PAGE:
I imagine that every lawyer, international or otherwise, is sensitive to how law and lawyers are portrayed on screen. That portrait is not only painted through whole storylines or devilish characters, but also through memorable scenes, quotes and monologues. Greatly written lines that convey fundamental thoughts and views of the law, or the teaching of law, can have great impact on the public consciousness. Awareness of how law works, the (lack of) overlap between law, politics, morality and the role of law in determining right from wrong can all be achieved through a few memorable movie scenes. These are the first of a list of scenes and monologues that may continue for a while.
Scenes 1: The Paper Chase (1973) – The socratic method
”The study of law is something new and unfamiliar to most of you, unlike any schooling you’ve ever been through before. We use the Socratic Method here. I call on you, ask you a question and you answer it. Why don’t I just give you a lecture? Because through my questions you learn to teach yourselves. Through this method of questioning, answering, questioning, answering, we seek to develop in you the ability to analyse that vast complex of facts that constitute the relationships of members within a given society. Questioning and answering. At times you may feel that you have found the correct answer; I assure you that this is a total delusion on your part. You’ll never find the correct absolute and final answer. In my classroom there is always another question, another question to follow your answer. As you’re on a treadmill. My little questions spin the tumblers of your mind. You’re on an operating table. My little question are the fingers probing your brain. We do brain surgery here. You teach yourself the law, but I train your mind. You come here with a skull full of mush; and you leave thinking like a lawyer.”
That is how I tried to teach, albeit more benevolently. Enough said. Watch here (starting at 6:49)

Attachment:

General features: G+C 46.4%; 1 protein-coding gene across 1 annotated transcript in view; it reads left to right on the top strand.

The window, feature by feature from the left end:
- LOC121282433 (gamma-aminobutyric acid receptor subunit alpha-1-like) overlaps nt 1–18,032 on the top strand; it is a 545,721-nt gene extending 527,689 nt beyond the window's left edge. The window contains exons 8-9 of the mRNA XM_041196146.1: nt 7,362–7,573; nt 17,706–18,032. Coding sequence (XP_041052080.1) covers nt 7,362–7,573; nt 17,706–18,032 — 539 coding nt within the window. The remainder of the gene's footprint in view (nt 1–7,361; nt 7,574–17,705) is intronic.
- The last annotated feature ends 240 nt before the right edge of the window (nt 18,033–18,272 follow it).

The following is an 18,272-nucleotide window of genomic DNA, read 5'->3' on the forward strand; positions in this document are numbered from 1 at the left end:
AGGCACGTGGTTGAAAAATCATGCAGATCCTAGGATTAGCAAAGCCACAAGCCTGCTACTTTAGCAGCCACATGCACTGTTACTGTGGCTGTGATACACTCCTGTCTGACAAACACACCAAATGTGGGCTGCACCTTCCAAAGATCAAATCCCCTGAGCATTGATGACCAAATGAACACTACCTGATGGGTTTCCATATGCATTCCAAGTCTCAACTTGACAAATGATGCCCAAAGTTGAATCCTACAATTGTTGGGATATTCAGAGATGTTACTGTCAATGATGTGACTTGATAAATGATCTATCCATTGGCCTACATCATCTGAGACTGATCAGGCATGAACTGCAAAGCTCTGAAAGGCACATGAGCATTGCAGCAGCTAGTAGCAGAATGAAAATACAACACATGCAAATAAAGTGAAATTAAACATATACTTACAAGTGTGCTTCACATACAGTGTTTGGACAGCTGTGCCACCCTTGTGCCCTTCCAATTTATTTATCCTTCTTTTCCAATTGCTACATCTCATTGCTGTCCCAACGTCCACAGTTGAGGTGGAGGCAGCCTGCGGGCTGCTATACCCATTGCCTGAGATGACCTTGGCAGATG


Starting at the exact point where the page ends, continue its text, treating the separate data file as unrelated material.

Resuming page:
Scenes 2: Lincoln (2012) – Executive power
In a great speech on the often paradox nature of the law, this movie has President Abraham Lincoln say the following about his decision to free the slaves, clothed as a wartime measure:
“I decided that the Constitution gives me war powers. But no one knows just exactly what those powers are. Some say they don’t exist. I don’t know. I decided I needed them to exist to uphold my oath to protect the Constitution, which I decided meant that I could take the rebel’s slaves from them as property confiscated in war. That might recommend to suspicion that I agree with the Rebs that their slaves are property in the first place; of course, I don’t. Never have. I’m glad to see any man free. And if calling a man property or war contraband does the trick, well I caught at the opportunity. Now here’s where it gets truly slippery. I used the law allowing for the seizure of property in a war knowing it applies only to the property of governments and citizens of belligerent nations. But the South ain’t a nation. That’s why I can’t negotiate with them. So, if in fact the Negroes are property according to the law, have I the right to take the Rebels’ property from them if I insist they’re Rebels only and not citizens of a belligerent country? And slipperier still, I maintain that it ain’t our actual Southern states in rebellion, but only the rebels living in those states, the laws of which states remain in force. The laws of which states remain in force. That means that since it’s states laws that determine whether Negroes can be sold as slaves, as property, the federal government doesn’t have a say in that. At least not yet. Then Negroes in those states are slaves, hence property, hence my war powers allow me to confiscate them as such, so I confiscate them. But if I am a respecter of states’ laws, how then can I legally free ’m with my Proclamation as I done? Unless I’m cancelling states laws? I felt the war demanded it. My oath demanded it. I felt right with myself and I hoped that it was legal to do it. I’m hoping still.”
Lincoln’s view, dramatically articulated by Daniel-Day Lewis, seems to be the result of a hard wrought, personal reflection on the law, the law’s ultimate purpose and the abolishment of slavery. That goal may be morally superior, but Lincoln claims that the extent of executive war time powers is determined by the exigencies of the times and therefore, limitless. However, it stands in stark contrast to a more fundamental principle of the rule of law: the use of governmental power is based on and is limited by the law. War is ugly and justice is sometimes found outside of the law, but that doesn’t mean that the law must be abandoned altogether for the sake of justice or effective governing. It is said that ‘a successful revolution begets its own legality’, but the air of success and legitimacy of a bold act can never totally remove the stench of illegality and arbitrariness.